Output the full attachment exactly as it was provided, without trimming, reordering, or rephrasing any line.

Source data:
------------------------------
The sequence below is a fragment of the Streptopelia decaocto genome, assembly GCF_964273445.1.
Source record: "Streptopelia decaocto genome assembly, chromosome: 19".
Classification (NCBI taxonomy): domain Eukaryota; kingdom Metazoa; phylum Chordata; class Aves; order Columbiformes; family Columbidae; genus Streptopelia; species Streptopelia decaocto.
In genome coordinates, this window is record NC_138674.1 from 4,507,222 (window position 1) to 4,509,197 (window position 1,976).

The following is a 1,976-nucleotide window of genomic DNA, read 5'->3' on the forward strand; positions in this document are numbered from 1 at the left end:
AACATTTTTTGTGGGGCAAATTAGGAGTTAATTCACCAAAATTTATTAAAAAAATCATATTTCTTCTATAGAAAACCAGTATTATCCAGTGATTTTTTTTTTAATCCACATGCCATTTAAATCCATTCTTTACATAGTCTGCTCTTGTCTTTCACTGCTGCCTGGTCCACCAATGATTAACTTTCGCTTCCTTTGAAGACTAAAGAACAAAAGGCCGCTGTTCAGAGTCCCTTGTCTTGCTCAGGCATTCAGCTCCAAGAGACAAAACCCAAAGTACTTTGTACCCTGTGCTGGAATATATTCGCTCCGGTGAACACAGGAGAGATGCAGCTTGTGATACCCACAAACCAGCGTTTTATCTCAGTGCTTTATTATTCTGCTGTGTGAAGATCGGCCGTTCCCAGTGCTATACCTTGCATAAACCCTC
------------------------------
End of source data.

The sequence below is a fragment of the Streptopelia decaocto genome, assembly GCF_964273445.1.
Source record: "Streptopelia decaocto genome assembly, chromosome: 19".
Classification (NCBI taxonomy): domain Eukaryota; kingdom Metazoa; phylum Chordata; class Aves; order Columbiformes; family Columbidae; genus Streptopelia; species Streptopelia decaocto.
In genome coordinates, this window is record NC_138674.1 from 4,507,222 (window position 1) to 4,509,197 (window position 1,976).

The following is a 1,976-nucleotide window of genomic DNA, read 5'->3' on the forward strand; positions in this document are numbered from 1 at the left end:
AACATTTTTTGTGGGGCAAATTAGGAGTTAATTCACCAAAATTTATTAAAAAAATCATATTTCTTCTATAGAAAACCAGTATTATCCAGTGATTTTTTTTTTAATCCACATGCCATTTAAATCCATTCTTTACATAGTCTGCTCTTGTCTTTCACTGCTGCCTGGTCCACCAATGATTAACTTTCGCTTCCTTTGAAGACTAAAGAACAAAAGGCCGCTGTTCAGAGTCCCTTGTCTTGCTCAGGCATTCAGCTCCAAGAGACAAAACCCAAAGTACTTTGTACCCTGTGCTGGAATATATTCGCTCCGGTGAACACAGGAGAGATGCAGCTTGTGATACCCACAAACCAGCGTTTTATCTCAGTGCTTTATTATTCTGCTGTGTGAAGATCGGCCGTTCCCAGTGCTATACCTTGCATAAACCCTC